The Court held that a ground of appeal should arise from the decision appealed against but that this is not exactly so in all circumstances. The appellants’ complaint on the expiration of the writ of summons before it was served raised an issue of jurisdiction of the trial court to entertain the action. The Court further held that the question of jurisdiction can be raised for the first time on appeal, even before the apex Court; PETROJESSICA ENTERPRISES LTD vs. LEVENTIS TECHINCAL CO LTD (1992) LPER (2915) 1 at 23-24. The Court thus held that Appellants’ challenge to the jurisdiction of the trial Court was properly raised.
The Court further held that the determining factor in ascertaining the nature or character of a ground of appeal is the real issue or complaint raised in the ground and not how a party has christened the ground. See NNUBIA vs. INTERCONTINENTAL BANK (2015) LPELR (24783) 1 at 12. The Court also considered the fact that Section 241 (1) of the 1999 Constitution creates an appeal as of right against final decisions in any civil or criminal proceedings. The Court thus held that since the decision of the trial Court appealed against is a final decision, the appellant can appeal against the same as of right and it is thus immaterial whether the grounds of appeal is of law or of facts or of mixed law and facts.
The Court thus dismissed the preliminary objection.
Appellants’ submissions on the main appeal
The appellants submitted that the lifespan of a writ of summons was stated to be twelve months and that since the respondent’s writ was not served within its lifespan, it became void. The appellants further submitted that parties cannot confer jurisdiction on the Court; OKOLO vs. UBN LTD (2004) 3 NWLR (PT 859) 87 at 108.
Appellants submitted their challenge to the Trial Court’s jurisdiction ought to be taken first before anything else; THE STATE vs. ONAGORUWA (1992) 2 SCNJ (PT I) 308. And that the Court must resolve every application before it; failure to do so would amount to a denial of the right to a fair hearing; ONYEKWULUJE vs. ANIMASHAUN (1996) 3 NWLR (PT 439) 637.
The appellants contended that the decision of the Trial Court was based on the respondent’s application dated January 3, 2007, but the same is non-existent and was never served on them. This they contended amounted to a denial of fair hearing; SALU vs. EGEIBON (1994) 6 NWLR (PT 348) 23 at 40.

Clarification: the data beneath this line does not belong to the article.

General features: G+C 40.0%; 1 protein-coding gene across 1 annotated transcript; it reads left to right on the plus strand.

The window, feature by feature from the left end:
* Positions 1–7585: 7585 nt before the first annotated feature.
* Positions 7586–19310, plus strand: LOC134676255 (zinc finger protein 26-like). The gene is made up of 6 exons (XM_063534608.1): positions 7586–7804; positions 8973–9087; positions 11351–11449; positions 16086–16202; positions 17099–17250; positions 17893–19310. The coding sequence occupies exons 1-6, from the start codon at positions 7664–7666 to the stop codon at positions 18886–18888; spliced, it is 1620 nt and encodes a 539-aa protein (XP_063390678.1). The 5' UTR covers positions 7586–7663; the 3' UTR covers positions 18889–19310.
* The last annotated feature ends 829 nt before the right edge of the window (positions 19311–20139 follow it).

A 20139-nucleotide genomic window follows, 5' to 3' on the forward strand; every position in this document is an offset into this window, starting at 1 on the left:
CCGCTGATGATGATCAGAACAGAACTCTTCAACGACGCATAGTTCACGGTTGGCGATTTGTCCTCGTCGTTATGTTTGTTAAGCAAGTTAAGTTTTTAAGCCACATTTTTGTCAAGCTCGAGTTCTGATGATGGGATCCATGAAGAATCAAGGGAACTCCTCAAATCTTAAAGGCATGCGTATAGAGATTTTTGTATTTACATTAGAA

The appellants further contended that the reliefs claimed by the respondent are in the nature of special damages, which must be strictly proved; XTOUDUS SERVICES NIGERIA LTD vs. TAISEI (W. A.) LTD (2006) 11 MJSC 167 at 183.
Respondent’s submission on the main appeal
The respondent submitted that the appellants failed to comply with the Rules of Court on the entry of appearance and they could therefore not present any application, challenging the jurisdiction of the trial Court; THE OWNERS OF THE MV ‘ARABELLA’ vs. NAIC (supra).
The respondent further submitted that the appellants have challenged the service of the respondent’s motion for judgment dated January 23, 2007, for the first time on appeal, but the records show the service of the motion on the appellants. So, the appellants’ contention in that regard is an afterthought since the presumption of legality inures in favour of judicial proceedings; MINISTER FOR WORKS & HOUSING vs. TOMAS NIG LTD (2001) 48 WRN 119 at 151.
Respondent submitted that the issue of the expiration of the writ of a summons does not arise from the decision of the trial Court and so cannot be made a ground of appeal, and the said issue is a factual issue which cannot be a ground of law under Section 241 (1) (b) of the 1999 Constitution.
The respondent further submitted that the appellants were duly served with the Court processes but they elected not to respond to the motion for judgment. Having slept on their right to file their Statement of Defence, the appellants cannot complain as they are taken to have admitted the facts pleaded by the respondent; EDEM vs. CANON BALL LTD (1998) 6 NWLR (PT 553) 293.
Resolution of the issues in the main appeal
In resolving the issues raised, the Court held that the appellants were not on notice the day the respondent’s motion was argued. Service of hearing notice is a jurisdictional issue and failure to serve will result in the entire proceedings, no matter how well conducted being vitiated. See SKENCONSULT NIG LTD vs. UKEY (1981) 1 SC 6. The Court thus held that failure to serve the appellants hearing notice as against the hearing date of the respondent’s application for judgment occasioned a breach of the appellants’ right to a fair hearing and rendered the proceedings a nullity. See FIRST BANK OF NIG PLC vs. T.S.A. INDUSTRIES LTD (2010) LPELR (1283) 1 at 71-72.
The Court further held that since the issue of non-service of hearing notice on the Appellants has been resolved in the Appellants’ favour, a consideration of the other issues raised in the Appellants’ brief has become inutile; non-service of hearing notice being fatal to the decision of the trial Court. The Court thus set aside the decision of the trial Court. The case was remitted to the trial Court for hearing de novo by another judge.
The Court found merit in the appeal and accordingly allowed the same.
JAMES SONDE, ESQ.
O. AYETENI, ESQ.